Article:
Written by Andrew Walker at The Motley Fool Canada
Canadian investors are using their TFSA contribution space to build tax-free retirement portfolios. One popular strategy involves buying top TSX dividend stocks and using the distributions to acquire new shares. This harnesses the power of compounding and can turn small initial investments into retirement fortunes.
Canadian National Railway
Canadian National Railway (TSX:CNR)(NYSE:CNI) has a current market capitalization of $113 billion. The business is unique in the North American rail sector due to the network of tracks that connects ports on three coasts. CN provides shipping services to domestic and international clients and is literally the backbone of the Canadian and U.S. economies.
CN just reported strong second-quarter (Q2) 2022 results with record revenues of $4.34 billion, up 21% from the same period last year. Operating income also hit a new peak at $1.77 billion, up 28%.
CN is making progress on its efforts to make the business more efficient. The adjusted operating ratio, which measures operating expenses as a percentage of revenue, came in at 59.3%. That’s 2.6% better than Q2 2021.
Free cash flow for the first half of the year surged to $1.57 billion from $1.28 billion in the first six month of 2021. This bodes well for dividend growth in 2023. CN says it is on track to deliver 2022 free cash flow of $3.7-$4.0 billion. Investors received a 19% dividend increase for 2022. Another generous payout hike should be on the way next year.
The stock is off the 2022 lows but still looks attractive at the current share price near $163. Long-term holders of CN shares have done very well. A $20,000 investment in the stock 25 years ago would be worth almost $850,000 today with the dividends reinvested.
TD (TSX:TD)(NYSE:TD) currently looks oversold at $83 per share. The stock traded as high as $109 earlier this year. Investors sold off bank shares in recent months due to rising recession fears caused by high interest rates. An economic contraction is expected in 2023 or 2024, and this could slow down revenue and profit growth at TD and the other big Canadian banks.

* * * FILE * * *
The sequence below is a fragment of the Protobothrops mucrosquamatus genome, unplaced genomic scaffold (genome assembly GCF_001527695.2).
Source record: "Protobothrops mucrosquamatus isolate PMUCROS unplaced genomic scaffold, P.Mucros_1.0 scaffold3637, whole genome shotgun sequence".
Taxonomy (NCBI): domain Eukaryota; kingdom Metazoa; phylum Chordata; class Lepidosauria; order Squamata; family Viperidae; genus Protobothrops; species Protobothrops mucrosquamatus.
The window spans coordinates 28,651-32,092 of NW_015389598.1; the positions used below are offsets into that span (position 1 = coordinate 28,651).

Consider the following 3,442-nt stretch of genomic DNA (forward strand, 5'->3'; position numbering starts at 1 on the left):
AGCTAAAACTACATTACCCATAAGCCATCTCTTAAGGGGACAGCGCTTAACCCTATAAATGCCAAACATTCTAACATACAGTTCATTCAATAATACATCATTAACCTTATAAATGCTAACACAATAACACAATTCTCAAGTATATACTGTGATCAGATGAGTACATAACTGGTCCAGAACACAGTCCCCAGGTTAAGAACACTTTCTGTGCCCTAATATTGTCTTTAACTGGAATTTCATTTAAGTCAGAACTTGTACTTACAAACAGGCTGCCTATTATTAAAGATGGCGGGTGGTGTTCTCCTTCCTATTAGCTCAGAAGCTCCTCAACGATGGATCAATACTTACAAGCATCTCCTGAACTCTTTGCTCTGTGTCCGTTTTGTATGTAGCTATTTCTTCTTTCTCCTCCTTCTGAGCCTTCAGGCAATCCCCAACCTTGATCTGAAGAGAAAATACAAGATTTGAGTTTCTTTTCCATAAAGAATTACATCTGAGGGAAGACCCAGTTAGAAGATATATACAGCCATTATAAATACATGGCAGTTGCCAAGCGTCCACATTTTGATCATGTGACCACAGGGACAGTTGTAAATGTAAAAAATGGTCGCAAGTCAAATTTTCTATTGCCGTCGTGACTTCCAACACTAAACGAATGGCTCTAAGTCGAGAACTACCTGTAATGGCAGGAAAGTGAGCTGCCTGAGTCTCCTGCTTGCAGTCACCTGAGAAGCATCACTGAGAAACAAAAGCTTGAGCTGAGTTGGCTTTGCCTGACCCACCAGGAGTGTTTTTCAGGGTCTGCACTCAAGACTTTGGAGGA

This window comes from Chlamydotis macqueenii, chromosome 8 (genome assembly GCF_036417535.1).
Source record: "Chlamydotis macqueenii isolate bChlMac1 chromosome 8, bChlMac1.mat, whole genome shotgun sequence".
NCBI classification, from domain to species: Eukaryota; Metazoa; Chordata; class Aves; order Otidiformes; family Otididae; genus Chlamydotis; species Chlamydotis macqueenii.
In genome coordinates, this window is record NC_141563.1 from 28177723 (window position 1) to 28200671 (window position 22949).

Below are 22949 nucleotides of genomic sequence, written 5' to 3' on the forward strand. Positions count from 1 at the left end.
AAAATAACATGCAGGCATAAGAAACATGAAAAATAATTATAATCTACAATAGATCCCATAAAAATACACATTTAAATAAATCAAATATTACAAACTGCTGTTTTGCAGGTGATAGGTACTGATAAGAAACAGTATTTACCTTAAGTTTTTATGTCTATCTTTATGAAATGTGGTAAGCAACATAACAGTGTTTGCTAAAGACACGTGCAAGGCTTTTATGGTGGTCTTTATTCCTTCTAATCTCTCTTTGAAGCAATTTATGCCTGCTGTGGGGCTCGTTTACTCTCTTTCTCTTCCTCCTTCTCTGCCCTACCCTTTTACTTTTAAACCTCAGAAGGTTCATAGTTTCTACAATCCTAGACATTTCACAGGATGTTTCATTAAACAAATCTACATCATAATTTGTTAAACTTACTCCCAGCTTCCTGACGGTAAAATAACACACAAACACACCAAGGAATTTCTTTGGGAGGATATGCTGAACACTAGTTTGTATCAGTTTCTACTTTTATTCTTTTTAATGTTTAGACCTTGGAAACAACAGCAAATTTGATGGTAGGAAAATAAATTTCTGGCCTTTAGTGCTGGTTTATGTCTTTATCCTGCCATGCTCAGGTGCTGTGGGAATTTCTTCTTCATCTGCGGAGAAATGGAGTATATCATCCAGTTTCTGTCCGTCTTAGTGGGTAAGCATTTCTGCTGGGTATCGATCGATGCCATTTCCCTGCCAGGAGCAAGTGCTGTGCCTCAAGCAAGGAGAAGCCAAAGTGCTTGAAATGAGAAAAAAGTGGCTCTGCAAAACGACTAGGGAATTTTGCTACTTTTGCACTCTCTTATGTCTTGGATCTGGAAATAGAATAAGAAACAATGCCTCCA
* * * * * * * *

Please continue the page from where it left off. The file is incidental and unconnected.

It is true that surging interest rates designed to get inflation under control could have negative consequences for the banks. Consumers are already spending more of their money on basic goods and services and a jump in mortgage costs could lead to a wave of defaults.
That being said, TD and its peers should also see a boost in net interest margins as interest rates rise. This will help offset some of the negative effects of higher rates. TD built up significant excess cash to ride out the pandemic and gave investors a 13% dividend increase late last year, so management doesn’t appear to be overly concerned about revenue and profits in the near term.
In fact, TD is on an acquisition spree in the United States. The bank is buying First Horizon for US$13.4 billion in a deal that will make TD a top-six bank in the American market. TD is also expanding its investment banking operations in the U.S. with an agreement to buy Cowen.
The current dividend provides a 4.3% yield.
A $20,000 investment in TD stock 25 years ago would be worth more than $350,000 today with the dividends reinvested.
The bottom line on top stocks to buy and build TFSA wealth
CN and TD are just two examples of top TSX stocks that have delivered great total returns for investors. The strategy of buying leading Canadian dividend stocks and using the distributions to acquire extra shares is a proven one for building retirement wealth. If you have some cash to put to work in a self-directed TFSA, these stocks deserve to be on your radar.
The post TFSA Millionaire: How to Turn $40,000 Into $1.2 Million for Retirement appeared first on The Motley Fool Canada.
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The Motley Fool recommends Canadian National Railway. Fool contributor Andrew Walker owns shares of Canadian National Railway.